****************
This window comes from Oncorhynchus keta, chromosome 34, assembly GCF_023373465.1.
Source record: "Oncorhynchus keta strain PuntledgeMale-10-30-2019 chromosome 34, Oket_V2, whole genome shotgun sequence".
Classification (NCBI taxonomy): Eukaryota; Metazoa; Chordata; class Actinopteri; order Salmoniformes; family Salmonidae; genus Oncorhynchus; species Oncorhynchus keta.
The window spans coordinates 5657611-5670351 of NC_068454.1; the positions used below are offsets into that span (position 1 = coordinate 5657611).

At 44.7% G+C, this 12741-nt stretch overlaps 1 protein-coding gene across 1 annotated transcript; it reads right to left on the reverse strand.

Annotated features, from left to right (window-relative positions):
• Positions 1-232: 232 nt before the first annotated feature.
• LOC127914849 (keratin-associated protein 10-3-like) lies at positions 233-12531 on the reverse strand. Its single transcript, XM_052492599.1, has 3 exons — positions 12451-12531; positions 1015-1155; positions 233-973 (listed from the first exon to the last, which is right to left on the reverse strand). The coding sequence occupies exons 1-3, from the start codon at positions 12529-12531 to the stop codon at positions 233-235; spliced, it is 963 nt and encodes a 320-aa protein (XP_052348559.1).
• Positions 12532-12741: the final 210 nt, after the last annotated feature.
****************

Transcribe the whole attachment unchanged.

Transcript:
This window comes from Oncorhynchus keta, chromosome 34, assembly GCF_023373465.1.
Source record: "Oncorhynchus keta strain PuntledgeMale-10-30-2019 chromosome 34, Oket_V2, whole genome shotgun sequence".
Classification (NCBI taxonomy): Eukaryota; Metazoa; Chordata; class Actinopteri; order Salmoniformes; family Salmonidae; genus Oncorhynchus; species Oncorhynchus keta.
The window spans coordinates 5657611-5670351 of NC_068454.1; the positions used below are offsets into that span (position 1 = coordinate 5657611).

At 44.7% G+C, this 12741-nt stretch overlaps 1 protein-coding gene across 1 annotated transcript; it reads right to left on the reverse strand.

Annotated features, from left to right (window-relative positions):
• Positions 1-232: 232 nt before the first annotated feature.
• LOC127914849 (keratin-associated protein 10-3-like) lies at positions 233-12531 on the reverse strand. Its single transcript, XM_052492599.1, has 3 exons — positions 12451-12531; positions 1015-1155; positions 233-973 (listed from the first exon to the last, which is right to left on the reverse strand). The coding sequence occupies exons 1-3, from the start codon at positions 12529-12531 to the stop codon at positions 233-235; spliced, it is 963 nt and encodes a 320-aa protein (XP_052348559.1).
• Positions 12532-12741: the final 210 nt, after the last annotated feature.